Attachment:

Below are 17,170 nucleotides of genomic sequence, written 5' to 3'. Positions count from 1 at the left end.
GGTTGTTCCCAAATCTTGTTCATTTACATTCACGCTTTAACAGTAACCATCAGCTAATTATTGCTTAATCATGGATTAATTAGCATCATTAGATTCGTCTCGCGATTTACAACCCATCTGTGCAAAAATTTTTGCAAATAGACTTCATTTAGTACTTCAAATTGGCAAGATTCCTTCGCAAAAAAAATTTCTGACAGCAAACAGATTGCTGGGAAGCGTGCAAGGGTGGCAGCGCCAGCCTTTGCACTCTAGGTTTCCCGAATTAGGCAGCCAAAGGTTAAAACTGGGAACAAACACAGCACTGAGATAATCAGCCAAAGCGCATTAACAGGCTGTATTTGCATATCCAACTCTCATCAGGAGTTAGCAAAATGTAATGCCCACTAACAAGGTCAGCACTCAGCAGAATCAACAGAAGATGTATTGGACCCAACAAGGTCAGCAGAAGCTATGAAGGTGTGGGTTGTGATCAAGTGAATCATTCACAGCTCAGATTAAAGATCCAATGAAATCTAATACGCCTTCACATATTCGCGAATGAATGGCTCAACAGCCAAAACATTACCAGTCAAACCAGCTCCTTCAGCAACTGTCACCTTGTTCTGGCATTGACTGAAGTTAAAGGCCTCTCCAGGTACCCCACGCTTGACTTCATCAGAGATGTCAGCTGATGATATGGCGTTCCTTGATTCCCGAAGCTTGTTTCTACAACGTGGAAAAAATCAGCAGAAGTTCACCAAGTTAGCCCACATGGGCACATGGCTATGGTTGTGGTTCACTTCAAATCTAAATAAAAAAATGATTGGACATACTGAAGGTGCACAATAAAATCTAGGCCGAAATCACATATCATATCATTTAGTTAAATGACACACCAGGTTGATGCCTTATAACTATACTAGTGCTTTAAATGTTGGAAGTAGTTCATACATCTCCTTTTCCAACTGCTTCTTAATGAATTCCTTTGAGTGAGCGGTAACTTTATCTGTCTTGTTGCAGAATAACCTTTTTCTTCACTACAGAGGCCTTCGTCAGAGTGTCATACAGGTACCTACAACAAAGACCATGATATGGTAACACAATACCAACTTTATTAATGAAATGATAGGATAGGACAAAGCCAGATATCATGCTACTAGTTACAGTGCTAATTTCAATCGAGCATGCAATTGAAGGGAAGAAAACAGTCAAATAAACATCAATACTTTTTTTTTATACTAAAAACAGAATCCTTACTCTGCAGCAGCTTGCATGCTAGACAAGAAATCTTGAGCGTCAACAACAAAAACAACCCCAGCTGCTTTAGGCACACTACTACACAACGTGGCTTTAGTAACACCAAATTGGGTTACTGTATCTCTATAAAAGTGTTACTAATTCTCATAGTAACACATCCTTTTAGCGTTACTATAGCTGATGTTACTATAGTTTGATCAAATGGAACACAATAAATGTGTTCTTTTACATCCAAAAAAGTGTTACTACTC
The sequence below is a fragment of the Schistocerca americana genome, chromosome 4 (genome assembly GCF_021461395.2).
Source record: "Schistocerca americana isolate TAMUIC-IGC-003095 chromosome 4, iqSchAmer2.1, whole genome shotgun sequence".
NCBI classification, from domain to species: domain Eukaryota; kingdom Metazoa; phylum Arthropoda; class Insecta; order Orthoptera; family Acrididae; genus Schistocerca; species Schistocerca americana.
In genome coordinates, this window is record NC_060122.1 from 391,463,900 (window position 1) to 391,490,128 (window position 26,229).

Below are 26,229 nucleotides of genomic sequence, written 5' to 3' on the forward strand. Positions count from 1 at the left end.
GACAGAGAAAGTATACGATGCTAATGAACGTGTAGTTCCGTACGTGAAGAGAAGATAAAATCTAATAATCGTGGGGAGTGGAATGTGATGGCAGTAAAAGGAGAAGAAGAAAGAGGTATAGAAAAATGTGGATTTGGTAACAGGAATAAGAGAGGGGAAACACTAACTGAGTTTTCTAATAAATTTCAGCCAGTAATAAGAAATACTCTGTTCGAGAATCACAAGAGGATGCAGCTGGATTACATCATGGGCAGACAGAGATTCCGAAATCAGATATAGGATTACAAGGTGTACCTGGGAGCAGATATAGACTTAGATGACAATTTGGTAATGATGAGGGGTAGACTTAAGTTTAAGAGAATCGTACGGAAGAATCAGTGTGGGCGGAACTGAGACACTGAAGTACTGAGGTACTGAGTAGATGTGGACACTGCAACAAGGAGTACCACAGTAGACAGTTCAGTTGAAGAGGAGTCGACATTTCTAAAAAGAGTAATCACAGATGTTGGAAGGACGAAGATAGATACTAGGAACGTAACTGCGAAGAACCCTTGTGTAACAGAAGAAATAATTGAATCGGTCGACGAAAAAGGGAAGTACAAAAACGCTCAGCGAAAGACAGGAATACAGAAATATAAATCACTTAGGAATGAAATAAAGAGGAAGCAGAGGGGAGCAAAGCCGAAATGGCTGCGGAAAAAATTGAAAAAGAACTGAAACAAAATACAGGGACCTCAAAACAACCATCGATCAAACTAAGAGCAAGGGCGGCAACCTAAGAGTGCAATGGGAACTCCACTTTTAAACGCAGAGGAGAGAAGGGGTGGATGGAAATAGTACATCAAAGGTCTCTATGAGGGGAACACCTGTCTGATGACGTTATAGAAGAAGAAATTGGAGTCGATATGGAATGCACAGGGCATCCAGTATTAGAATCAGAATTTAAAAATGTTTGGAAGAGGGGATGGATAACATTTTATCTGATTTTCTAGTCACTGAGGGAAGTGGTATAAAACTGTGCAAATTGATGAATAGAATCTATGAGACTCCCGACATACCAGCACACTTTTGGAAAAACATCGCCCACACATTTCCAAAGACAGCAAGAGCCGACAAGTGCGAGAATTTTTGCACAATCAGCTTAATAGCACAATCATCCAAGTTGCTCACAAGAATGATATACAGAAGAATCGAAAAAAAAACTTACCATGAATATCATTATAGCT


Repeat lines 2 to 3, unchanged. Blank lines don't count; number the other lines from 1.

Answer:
GGTTGTTCCCAAATCTTGTTCATTTACATTCACGCTTTAACAGTAACCATCAGCTAATTATTGCTTAATCATGGATTAATTAGCATCATTAGATTCGTCTCGCGATTTACAACCCATCTGTGCAAAAATTTTTGCAAATAGACTTCATTTAGTACTTCAAATTGGCAAGATTCCTTCGCAAAAAAAATTTCTGACAGCAAACAGATTGCTGGGAAGCGTGCAAGGGTGGCAGCGCCAGCCTTTGCACTCTAGGTTTCCCGAATTAGGCAGCCAAAGGTTAAAACTGGGAACAAACACAGCACTGAGATAATCAGCCAAAGCGCATTAACAGGCTGTATTTGCATATCCAACTCTCATCAGGAGTTAGCAAAATGTAATGCCCACTAACAAGGTCAGCACTCAGCAGAATCAACAGAAGATGTATTGGACCCAACAAGGTCAGCAGAAGCTATGAAGGTGTGGGTTGTGATCAAGTGAATCATTCACAGCTCAGATTAAAGATCCAATGAAATCTAATACGCCTTCACATATTCGCGAATGAATGGCTCAACAGCCAAAACATTACCAGTCAAACCAGCTCCTTCAGCAACTGTCACCTTGTTCTGGCATTGACTGAAGTTAAAGGCCTCTCCAGGTACCCCACGCTTGACTTCATCAGAGATGTCAGCTGATGATATGGCGTTCCTTGATTCCCGAAGCTTGTTTCTACAACGTGGAAAAAATCAGCAGAAGTTCACCAAGTTAGCCCACATGGGCACATGGCTATGGTTGTGGTTCACTTCAAATCTAAATAAAAAAATGATTGGACATACTGAAGGTGCACAATAAAATCTAGGCCGAAATCACATATCATATCATTTAGTTAAATGACACACCAGGTTGATGCCTTATAACTATACTAGTGCTTTAAATGTTGGAAGTAGTTCATACATCTCCTTTTCCAACTGCTTCTTAATGAATTCCTTTGAGTGAGCGGTAACTTTATCTGTCTTGTTGCAGAATAACCTTTTTCTTCACTACAGAGGCCTTCGTCAGAGTGTCATACAGGTACCTACAACAAAGACCATGATATGGTAACACAATACCAACTTTATTAATGAAATGATAGGATAGGACAAAGCCAGATATCATGCTACTAGTTACAGTGCTAATTTCAATCGAGCATGCAATTGAAGGGAAGAAAACAGTCAAATAAACATCAATACTTTTTTTTTATACTAAAAACAGAATCCTTACTCTGCAGCAGCTTGCATGCTAGACAAGAAATCTTGAGCGTCAACAACAAAAACAACCCCAGCTGCTTTAGGCACACTACTACACAACGTGGCTTTAGTAACACCAAATTGGGTTACTGTATCTCTATAAAAGTGTTACTAATTCTCATAGTAACACATCCTTTTAGCGTTACTATAGCTGATGTTACTATAGTTTGATCAAATGGAACACAATAAATGTGTTCTTTTACATCCAAAAAAGTGTTACTACTC
The sequence below is a fragment of the Schistocerca americana genome, chromosome 4 (genome assembly GCF_021461395.2).